- S Corp: This type of corporation is still owned by shareholders, but there’s a limit to the total number of shareholders (usually 100) and profits aren’t taxed at the corporate level. Instead, profits or losses pass through to the shareholders’ individual tax returns.
- Nonprofit Corporation: Nonprofits are exempt from paying taxes. This type of corporation can pay salaries, but it retains any additional profits after expenses to fund operations rather than distributing those profits to shareholders.
- Professional Corporation: A professional corporation is owned by professionals who are licensed for a particular profession (e.g., attorneys, doctors, and architects).
- Benefit Corporation: A benefit corporation is a for-profit corporation that also has a legal obligation to produce a public benefit for society and/or the environment.
- Public Corporation: Public corporations list their shares on a stock exchange, such as the New York Stock Exchange or Nasdaq, and make their shares available to be bought and sold by the public.
- Closely Held Corporation: These corporations have a relatively small number of shareholders and don’t list their stock on a public exchange.
Corporate taxes can be complicated and may vary significantly, depending on the type of corporation:
- C Corp: In general, a for-profit C corp pays a federal income tax of 21% and then its shareholders pay personal income tax on any dividends they receive. This is often referred to as “double taxation.”
- S Corp: S corps don’t have to pay a corporate income tax. Instead, the corporation’s profits or losses pass through to its owners’ personal tax returns and are taxed at the owners’ individual tax rate.
- Nonprofit Corporations: Nonprofit corporations are exempt from taxes.
Corporate laws and regulations can vary, depending on the corporation type and state laws, but most corporations must meet several general requirements. These include:
- Issuing Shares of Stock: One of the primary things that make a corporation different from other business structures is that corporations issue shares of stock. These shares represent an ownership stake in the company and can be bought and sold.
- Appointing a Board of Directors: Corporations must appoint a board of directors to oversee the company’s operations.
- Holding an Annual Shareholder Meeting: Corporations generally must hold an annual shareholder meeting during which shareholders elect directors and vote on other proposals. These proposals can be initiated by the corporation or by shareholders.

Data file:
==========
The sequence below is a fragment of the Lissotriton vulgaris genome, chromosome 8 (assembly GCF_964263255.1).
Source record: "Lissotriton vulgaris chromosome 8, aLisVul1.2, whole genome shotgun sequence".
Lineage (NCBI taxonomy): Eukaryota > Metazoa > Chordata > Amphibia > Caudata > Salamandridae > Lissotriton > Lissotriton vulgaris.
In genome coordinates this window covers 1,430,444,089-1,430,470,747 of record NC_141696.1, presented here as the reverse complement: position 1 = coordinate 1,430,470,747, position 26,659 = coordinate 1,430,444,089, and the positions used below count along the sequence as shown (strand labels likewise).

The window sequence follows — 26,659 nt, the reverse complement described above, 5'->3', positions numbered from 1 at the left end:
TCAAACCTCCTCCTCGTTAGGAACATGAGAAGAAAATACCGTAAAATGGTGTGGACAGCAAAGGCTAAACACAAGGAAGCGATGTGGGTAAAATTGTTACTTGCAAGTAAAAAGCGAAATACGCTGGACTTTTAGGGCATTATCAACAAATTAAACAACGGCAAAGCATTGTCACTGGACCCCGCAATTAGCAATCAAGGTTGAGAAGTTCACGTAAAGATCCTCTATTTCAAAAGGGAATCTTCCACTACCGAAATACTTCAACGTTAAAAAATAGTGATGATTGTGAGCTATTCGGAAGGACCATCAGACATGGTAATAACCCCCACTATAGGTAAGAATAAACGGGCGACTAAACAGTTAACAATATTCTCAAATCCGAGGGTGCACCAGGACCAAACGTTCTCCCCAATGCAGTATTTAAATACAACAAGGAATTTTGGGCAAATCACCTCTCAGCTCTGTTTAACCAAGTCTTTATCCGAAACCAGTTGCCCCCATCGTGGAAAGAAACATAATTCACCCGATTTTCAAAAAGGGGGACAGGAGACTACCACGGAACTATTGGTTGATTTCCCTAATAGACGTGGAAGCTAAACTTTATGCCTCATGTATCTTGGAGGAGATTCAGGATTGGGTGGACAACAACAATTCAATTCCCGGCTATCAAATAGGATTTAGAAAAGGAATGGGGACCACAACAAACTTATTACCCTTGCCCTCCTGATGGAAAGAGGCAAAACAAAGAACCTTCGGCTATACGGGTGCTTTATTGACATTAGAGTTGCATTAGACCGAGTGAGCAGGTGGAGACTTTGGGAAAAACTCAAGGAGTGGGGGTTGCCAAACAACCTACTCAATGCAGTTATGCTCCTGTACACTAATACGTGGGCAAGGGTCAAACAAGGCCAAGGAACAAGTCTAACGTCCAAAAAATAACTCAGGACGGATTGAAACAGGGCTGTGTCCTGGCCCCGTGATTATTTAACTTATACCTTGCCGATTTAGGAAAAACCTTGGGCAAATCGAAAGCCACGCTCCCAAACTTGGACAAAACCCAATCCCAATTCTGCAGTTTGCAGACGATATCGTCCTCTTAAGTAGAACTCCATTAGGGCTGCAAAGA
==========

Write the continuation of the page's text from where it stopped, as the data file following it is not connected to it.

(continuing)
- Keeping Meeting Minutes and Company Records: Corporations usually have stricter record-keeping requirements than other types of business structures. This can include keeping minutes of shareholder and board meetings.
Forming a Corporation
Forming a corporation is a multistep process that’s more complicated than forming an LLC, partnership, or sole proprietorship. It’s often a good idea to hire someone to assist with the process.
Northwest Registered Agent offers affordable corporation formation services.
You can form a corporation yourself by creating an initial board of directors and filing the articles of incorporation. Choose your state to get started:
- New Hampshire
- New Jersey
- New Mexico
- New York
- North Carolina
- North Dakota
- Rhode Island
- South Carolina
- South Dakota
- Washington D.C.
- West Virginia
What are the types of corporations?
There are several types of corporations, including C corp, S corp, B corp, nonprofit, and professional.
How are corporations taxed?
Different types of corporations can be taxed in different ways.
C corps generally face “double taxation,” which means they pay a federal corporate income tax, then shareholders pay personal income tax on their dividends.
As pass-through entities, S corps don’t pay income tax at the corporate level and all profits and losses pass through to their shareholders’ personal income tax returns.
Nonprofit corporations are not taxed.
What is an example of a corporation?
There are many examples of corporations, but two popular examples of a standard C corp include Walmart and Apple.
How do I start a corporation?
Starting a corporation includes several different steps and may require hiring professional assistance. Read our How to Start a Corporation guide for more details. If you’d like to hire a professional service to set up a corporation for you, take a look at our Best Online Incorporation Services review.
What is an S corp?
An S corp is a type of tax designation that allows a corporation to pass all of its profits or losses through to its shareholders’ personal tax returns rather than paying a corporate income tax. A corporation must meet certain conditions to qualify for this status. It's best to form an LLC and elect S corp tax status for the LLC.